“At the gate, the provider will assess and triage the patient,” said Ovendalin, a native of San Jose, Calif. “Pending the patient’s situation and doctor’s recommendation, the patient will be transported to the FST for care.”

Staff Sgt. Adriana Almeida, a scrub technician deployed Eglin Air Force Base, Fla., is one of the first responders to gate calls.

“We will have three people provide security and one person stays behind to carry a litter to the patient and provider,” said Almeida, a native of Miami. “Going to the gate, you don’t know what to expect, or know if something got through security.

“We also have to transport patients from the helipad to the FST,” she said. “That is something I would never do at home station. Our mission here is important. We save lives.”

One recent mission stands out to the team; a soldier who was missing a limb and who had been declared dead on scene, was brought back to life after an hour of resuscitation from the FST. After that, he was stabilized enough to be transported to Germany. While there, the service member was able to see and say goodbye to his family before passing away.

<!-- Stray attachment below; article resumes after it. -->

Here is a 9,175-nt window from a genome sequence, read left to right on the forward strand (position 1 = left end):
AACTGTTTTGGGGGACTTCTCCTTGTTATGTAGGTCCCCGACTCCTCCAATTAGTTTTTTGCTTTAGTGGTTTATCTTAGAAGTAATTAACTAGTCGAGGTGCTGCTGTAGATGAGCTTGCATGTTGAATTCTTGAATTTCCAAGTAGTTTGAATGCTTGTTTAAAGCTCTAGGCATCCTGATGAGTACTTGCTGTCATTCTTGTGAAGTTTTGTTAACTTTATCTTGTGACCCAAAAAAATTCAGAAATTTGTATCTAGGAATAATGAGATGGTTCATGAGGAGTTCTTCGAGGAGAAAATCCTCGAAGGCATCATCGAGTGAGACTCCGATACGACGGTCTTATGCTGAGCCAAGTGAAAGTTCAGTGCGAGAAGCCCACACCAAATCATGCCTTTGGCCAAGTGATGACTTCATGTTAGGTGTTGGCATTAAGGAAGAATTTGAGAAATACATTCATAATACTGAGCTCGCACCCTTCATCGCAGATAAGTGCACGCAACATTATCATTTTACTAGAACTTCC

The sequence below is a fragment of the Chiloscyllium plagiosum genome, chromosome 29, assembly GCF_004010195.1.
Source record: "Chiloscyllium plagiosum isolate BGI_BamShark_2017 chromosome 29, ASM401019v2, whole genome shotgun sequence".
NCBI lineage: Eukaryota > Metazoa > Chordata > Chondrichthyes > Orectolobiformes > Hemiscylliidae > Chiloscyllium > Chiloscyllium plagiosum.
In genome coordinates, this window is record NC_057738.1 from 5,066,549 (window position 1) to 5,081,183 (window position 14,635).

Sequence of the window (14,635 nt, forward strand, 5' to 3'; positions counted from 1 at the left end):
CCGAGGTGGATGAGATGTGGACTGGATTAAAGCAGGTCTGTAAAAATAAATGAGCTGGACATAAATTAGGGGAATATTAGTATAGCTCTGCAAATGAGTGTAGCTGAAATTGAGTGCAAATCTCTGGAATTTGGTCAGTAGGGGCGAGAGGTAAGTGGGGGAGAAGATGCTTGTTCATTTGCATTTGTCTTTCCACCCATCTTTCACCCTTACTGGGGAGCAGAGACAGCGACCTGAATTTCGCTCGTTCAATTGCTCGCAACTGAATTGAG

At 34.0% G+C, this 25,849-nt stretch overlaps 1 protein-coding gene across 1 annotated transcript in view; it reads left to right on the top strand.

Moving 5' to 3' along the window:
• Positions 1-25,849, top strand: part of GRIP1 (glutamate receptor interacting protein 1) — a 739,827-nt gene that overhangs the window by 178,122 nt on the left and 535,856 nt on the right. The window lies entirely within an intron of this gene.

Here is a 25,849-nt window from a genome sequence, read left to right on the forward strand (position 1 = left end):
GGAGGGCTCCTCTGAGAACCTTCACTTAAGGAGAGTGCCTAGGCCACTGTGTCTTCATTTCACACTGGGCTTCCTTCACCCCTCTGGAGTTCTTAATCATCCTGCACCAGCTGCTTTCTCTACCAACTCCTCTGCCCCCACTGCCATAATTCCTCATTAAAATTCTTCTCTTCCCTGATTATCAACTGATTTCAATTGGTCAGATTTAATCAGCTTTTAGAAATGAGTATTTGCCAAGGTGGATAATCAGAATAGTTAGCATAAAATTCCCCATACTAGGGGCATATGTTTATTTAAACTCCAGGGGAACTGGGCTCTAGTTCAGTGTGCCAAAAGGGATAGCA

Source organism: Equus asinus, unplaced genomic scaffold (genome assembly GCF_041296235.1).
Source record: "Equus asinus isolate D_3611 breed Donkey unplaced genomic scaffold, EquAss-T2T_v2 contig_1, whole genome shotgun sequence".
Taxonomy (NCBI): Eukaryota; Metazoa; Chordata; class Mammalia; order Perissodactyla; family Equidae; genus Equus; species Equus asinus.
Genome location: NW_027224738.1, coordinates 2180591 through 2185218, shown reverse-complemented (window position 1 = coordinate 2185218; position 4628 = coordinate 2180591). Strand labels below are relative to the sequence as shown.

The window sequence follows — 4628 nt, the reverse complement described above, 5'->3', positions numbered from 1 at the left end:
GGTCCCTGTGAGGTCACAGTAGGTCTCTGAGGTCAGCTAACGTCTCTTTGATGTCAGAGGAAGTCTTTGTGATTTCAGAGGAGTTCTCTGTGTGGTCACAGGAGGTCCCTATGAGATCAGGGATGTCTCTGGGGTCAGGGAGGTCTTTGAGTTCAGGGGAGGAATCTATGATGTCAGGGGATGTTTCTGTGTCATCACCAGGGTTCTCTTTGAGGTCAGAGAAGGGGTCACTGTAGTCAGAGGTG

“Everything I have learned throughout my career I’ve been able to use here,” Mort said. “It’s an honorable mission and our team has saved a lot of lives here. It’s been a deployment I will never forget.”

Courtesy of www.dvidshub.net




All of this week's top headlines to your email every Friday.


 
 

 
140805-F-LW839-135cropped

Ramping up …

An F-35 Lightning II joint strike fighter prepares to land Aug. 5 at Luke Air Force Base. This is the fifth F-35 aircraft currently assigned to the 61st Fighter Squadron with more on the way before the end of the year.
 
 

Contract signed to improve base for years to come

Being the largest fighter wing in the Air Force has its costs. Everything from school quality, the local economy, crime rates, traffic and climate, to on-base amenities, such as commissaries, are assessed to determine the best Air Force bases in the US. In order to keep the living standards high for all Airmen at Luke...